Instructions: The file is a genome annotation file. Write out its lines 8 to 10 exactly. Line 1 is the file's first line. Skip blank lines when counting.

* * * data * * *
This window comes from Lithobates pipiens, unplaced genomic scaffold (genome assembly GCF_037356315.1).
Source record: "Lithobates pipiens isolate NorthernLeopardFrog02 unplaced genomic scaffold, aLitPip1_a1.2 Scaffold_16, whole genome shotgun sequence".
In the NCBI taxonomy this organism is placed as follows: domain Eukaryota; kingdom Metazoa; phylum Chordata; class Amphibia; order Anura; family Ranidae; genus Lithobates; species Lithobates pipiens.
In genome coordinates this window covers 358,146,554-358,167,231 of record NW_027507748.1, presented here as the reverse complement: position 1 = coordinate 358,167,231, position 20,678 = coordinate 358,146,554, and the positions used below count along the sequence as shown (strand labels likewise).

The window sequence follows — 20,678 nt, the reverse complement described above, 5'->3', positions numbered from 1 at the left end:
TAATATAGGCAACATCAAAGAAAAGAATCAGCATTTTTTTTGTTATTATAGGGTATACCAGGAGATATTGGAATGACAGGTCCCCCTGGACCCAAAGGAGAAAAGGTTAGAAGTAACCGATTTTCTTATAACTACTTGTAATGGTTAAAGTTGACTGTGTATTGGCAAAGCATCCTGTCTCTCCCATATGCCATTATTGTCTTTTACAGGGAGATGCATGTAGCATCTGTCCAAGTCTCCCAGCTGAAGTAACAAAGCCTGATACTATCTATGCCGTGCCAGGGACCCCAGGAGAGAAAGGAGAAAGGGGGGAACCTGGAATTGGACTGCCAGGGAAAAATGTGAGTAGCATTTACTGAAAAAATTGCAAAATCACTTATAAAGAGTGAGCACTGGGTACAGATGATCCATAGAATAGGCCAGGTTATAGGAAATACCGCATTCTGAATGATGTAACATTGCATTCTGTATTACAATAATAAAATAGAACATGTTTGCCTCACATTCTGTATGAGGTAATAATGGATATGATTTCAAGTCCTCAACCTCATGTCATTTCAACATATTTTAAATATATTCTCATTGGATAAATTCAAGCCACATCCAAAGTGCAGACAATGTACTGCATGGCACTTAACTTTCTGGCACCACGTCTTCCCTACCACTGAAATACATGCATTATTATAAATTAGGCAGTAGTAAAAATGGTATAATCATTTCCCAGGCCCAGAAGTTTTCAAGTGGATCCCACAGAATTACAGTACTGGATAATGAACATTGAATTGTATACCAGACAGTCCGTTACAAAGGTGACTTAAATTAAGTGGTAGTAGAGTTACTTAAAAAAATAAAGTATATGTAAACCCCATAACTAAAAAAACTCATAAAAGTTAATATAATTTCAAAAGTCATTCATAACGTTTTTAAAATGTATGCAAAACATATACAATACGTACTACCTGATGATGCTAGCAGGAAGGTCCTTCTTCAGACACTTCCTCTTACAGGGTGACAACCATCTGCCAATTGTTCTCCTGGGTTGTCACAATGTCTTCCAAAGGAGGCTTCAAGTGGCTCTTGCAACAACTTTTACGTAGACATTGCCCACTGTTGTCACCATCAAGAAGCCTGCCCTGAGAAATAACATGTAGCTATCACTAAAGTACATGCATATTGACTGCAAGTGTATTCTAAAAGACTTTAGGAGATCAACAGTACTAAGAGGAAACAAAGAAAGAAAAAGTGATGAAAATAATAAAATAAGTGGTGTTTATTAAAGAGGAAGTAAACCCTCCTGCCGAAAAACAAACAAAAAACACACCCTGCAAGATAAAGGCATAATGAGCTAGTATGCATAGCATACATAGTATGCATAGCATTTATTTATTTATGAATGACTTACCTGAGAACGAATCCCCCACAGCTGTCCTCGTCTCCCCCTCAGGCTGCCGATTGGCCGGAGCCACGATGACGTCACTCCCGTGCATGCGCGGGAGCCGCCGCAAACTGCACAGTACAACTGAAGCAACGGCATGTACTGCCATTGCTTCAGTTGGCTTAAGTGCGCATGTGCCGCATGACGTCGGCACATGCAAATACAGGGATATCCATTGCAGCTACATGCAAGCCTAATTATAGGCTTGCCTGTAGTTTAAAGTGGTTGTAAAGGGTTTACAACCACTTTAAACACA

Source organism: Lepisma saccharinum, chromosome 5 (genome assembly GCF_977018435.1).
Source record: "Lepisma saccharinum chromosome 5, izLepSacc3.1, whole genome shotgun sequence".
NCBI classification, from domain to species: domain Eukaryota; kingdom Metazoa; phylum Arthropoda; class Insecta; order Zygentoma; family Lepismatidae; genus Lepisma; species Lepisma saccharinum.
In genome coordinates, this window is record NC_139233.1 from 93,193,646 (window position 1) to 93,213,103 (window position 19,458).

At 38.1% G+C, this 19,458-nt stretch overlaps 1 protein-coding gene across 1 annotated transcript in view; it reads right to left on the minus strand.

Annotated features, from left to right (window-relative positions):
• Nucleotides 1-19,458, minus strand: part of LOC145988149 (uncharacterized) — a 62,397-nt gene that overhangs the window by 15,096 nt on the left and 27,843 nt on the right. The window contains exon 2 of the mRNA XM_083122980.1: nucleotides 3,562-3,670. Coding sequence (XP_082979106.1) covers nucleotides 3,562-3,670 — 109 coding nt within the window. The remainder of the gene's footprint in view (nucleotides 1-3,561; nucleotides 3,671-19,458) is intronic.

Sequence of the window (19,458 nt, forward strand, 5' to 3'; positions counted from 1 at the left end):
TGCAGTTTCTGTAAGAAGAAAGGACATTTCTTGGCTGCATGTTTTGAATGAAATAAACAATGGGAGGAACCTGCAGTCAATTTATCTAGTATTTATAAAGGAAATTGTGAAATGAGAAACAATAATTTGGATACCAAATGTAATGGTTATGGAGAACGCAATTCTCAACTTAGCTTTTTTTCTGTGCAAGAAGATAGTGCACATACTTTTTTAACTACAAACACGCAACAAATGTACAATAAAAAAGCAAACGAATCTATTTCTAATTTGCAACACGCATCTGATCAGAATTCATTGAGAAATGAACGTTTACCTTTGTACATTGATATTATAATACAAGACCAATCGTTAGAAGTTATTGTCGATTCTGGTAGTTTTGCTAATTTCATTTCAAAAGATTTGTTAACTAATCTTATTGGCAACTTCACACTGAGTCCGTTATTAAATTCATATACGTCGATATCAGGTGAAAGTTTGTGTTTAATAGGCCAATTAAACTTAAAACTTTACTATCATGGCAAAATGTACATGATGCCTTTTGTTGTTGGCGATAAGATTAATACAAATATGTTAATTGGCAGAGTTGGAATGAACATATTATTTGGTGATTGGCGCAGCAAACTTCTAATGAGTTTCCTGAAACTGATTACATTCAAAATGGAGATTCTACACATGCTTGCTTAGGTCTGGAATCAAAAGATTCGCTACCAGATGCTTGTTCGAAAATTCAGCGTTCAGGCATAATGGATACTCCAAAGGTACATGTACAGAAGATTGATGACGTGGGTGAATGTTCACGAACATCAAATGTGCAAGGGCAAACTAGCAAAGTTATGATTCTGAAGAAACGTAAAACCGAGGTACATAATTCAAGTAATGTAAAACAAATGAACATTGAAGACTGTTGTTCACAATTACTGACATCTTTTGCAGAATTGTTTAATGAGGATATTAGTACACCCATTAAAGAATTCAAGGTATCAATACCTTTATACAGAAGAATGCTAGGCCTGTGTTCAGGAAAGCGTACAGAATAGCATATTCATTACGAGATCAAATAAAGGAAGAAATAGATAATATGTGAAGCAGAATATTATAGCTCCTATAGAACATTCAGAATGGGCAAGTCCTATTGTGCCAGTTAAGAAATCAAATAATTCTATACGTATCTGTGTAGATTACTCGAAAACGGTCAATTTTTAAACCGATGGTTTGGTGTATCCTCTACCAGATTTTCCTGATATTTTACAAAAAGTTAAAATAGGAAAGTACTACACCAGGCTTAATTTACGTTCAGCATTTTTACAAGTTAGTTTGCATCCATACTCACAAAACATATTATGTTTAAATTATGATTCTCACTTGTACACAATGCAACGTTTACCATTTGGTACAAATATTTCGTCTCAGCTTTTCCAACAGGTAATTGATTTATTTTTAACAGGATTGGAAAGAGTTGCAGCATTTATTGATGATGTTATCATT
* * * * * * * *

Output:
Source record: "Lepisma saccharinum chromosome 5, izLepSacc3.1, whole genome shotgun sequence".
NCBI classification, from domain to species: domain Eukaryota; kingdom Metazoa; phylum Arthropoda; class Insecta; order Zygentoma; family Lepismatidae; genus Lepisma; species Lepisma saccharinum.
In genome coordinates, this window is record NC_139233.1 from 93,193,646 (window position 1) to 93,213,103 (window position 19,458).